# Thread: Mean Value Theorem Proof Exercise...

1. ## Mean Value Theorem Proof Exercise...

At least I believe you need the Mean Value Theorem:

Let f:[0,1]->R and g:[0,1]->R be differentiable with f(0)=g(0) and f'(x)>g'(x) for x in [0,1]. Prove that for x in (0,1], we have that f(x)>g(x).

My professor set h(x)=f(x)-g(x) and then said that h(x)>0, h'(x)>0 and that is literally all he said to explain this problem. This doesn't really make much sense to me. He is never formal about anything. Is that even remotely correct?

2. Originally Posted by zhupolongjoe
At least I believe you need the Mean Value Theorem: Let f:[0,1]->R and g:[0,1]->R be differentiable with f(0)=g(0) and f'(x)>g'(x) for x in [0,1]. Prove that for x in (0,1], we have that f(x)>g(x).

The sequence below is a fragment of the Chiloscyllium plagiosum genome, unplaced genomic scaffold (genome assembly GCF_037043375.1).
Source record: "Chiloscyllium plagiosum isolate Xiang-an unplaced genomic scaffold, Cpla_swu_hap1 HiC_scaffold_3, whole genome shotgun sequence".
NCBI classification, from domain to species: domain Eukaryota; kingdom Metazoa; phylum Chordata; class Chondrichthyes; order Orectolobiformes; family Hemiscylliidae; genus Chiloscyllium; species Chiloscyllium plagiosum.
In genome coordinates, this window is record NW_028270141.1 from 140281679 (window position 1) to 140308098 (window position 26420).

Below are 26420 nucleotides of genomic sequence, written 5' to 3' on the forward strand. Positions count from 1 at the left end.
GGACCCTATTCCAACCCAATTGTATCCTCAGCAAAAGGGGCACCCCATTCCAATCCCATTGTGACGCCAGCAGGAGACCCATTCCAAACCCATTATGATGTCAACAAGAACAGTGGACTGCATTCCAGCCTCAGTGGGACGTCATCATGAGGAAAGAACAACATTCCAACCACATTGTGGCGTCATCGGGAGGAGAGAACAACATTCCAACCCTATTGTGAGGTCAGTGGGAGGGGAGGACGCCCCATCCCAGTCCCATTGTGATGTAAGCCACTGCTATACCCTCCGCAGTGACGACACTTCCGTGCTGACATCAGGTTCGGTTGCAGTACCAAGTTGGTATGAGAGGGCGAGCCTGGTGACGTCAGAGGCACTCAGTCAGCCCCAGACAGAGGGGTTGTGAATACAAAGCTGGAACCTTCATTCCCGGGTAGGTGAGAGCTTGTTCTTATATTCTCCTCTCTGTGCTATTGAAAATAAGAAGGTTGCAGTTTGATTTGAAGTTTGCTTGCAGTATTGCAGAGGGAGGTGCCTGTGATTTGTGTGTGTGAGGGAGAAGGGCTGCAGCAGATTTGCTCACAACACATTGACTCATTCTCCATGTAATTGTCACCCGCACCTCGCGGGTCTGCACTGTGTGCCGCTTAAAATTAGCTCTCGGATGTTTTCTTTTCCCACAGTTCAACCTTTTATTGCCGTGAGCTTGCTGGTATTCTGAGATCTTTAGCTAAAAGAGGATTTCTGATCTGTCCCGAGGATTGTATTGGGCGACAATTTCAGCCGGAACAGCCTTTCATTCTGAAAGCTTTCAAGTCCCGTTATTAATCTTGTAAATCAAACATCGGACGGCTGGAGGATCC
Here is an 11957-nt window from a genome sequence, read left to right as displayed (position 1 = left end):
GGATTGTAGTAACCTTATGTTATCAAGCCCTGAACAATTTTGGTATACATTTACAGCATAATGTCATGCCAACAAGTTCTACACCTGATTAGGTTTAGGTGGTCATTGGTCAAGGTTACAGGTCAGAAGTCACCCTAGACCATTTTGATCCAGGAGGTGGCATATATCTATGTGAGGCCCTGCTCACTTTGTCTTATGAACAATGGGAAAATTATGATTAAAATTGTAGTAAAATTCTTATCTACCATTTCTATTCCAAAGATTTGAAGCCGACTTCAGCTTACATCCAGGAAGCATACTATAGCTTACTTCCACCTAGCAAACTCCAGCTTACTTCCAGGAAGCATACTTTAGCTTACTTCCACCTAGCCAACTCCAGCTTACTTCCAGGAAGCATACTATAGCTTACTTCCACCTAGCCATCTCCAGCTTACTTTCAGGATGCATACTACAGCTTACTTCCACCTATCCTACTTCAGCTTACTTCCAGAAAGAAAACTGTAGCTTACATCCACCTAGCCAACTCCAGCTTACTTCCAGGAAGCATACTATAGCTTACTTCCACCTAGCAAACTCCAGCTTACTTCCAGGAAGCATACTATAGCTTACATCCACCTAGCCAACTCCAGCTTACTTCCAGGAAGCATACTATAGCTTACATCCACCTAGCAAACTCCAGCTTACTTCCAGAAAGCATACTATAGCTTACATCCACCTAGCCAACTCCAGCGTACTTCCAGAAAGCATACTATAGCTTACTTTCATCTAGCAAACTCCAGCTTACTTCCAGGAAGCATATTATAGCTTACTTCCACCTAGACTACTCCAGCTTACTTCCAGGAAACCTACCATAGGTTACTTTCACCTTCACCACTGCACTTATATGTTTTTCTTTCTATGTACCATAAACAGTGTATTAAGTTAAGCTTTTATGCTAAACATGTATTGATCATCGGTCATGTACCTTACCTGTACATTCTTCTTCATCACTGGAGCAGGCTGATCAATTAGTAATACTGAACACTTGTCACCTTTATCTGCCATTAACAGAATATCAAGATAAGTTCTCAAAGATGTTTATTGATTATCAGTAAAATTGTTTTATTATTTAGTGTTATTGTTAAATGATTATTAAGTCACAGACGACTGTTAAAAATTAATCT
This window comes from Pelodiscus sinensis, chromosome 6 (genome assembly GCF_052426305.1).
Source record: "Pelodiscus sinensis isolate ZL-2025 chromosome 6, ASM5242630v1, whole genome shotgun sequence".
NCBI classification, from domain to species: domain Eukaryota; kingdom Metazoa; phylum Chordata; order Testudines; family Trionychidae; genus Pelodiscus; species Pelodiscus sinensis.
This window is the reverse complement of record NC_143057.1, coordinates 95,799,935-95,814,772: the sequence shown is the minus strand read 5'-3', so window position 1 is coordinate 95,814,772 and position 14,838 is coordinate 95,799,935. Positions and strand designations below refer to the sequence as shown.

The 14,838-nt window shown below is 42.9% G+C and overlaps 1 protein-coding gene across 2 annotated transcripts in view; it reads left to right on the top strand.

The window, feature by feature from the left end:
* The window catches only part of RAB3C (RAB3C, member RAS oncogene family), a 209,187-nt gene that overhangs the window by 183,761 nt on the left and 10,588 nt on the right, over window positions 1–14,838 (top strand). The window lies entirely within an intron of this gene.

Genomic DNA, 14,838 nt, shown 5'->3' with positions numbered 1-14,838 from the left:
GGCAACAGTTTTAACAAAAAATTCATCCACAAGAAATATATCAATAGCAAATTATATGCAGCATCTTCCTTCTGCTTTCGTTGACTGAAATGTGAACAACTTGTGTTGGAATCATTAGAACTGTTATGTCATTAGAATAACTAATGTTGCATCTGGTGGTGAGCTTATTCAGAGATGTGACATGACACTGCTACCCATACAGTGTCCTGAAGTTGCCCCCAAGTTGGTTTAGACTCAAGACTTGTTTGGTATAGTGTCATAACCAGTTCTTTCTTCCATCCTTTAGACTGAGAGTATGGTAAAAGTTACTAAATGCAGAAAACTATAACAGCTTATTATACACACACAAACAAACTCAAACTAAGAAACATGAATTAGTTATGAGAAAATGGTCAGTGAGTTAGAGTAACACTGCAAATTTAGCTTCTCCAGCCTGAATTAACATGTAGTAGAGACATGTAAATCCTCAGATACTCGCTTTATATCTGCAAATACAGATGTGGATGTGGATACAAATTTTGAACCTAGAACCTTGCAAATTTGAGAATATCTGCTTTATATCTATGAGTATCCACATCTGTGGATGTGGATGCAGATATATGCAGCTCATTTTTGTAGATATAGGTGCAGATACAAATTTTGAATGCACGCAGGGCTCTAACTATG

My professor set h(x)=f(x)-g(x) and then said that h(x)>0, h'(x)>0 and that is literally all he said to explain this problem. This doesn't really make much sense to me. He is never formal about anything. Is that even remotely correct?
It is correct.

If the derivative of a function is positive, is the function increasing?

3. Certainly, but is this a sufficient proof or is more needed?

4. $\displaystyle \begin{gathered} h(x) = f(x) - g(x) \hfill \\ h'(x) = f'(x) - g'(x) > 0\, \hfill \\ x \in (0,1]\, \Rightarrow \,h(x) > h(0) = 0 \hfill \\ \therefore \;f(x) > g(x) \hfill \\ \end{gathered}$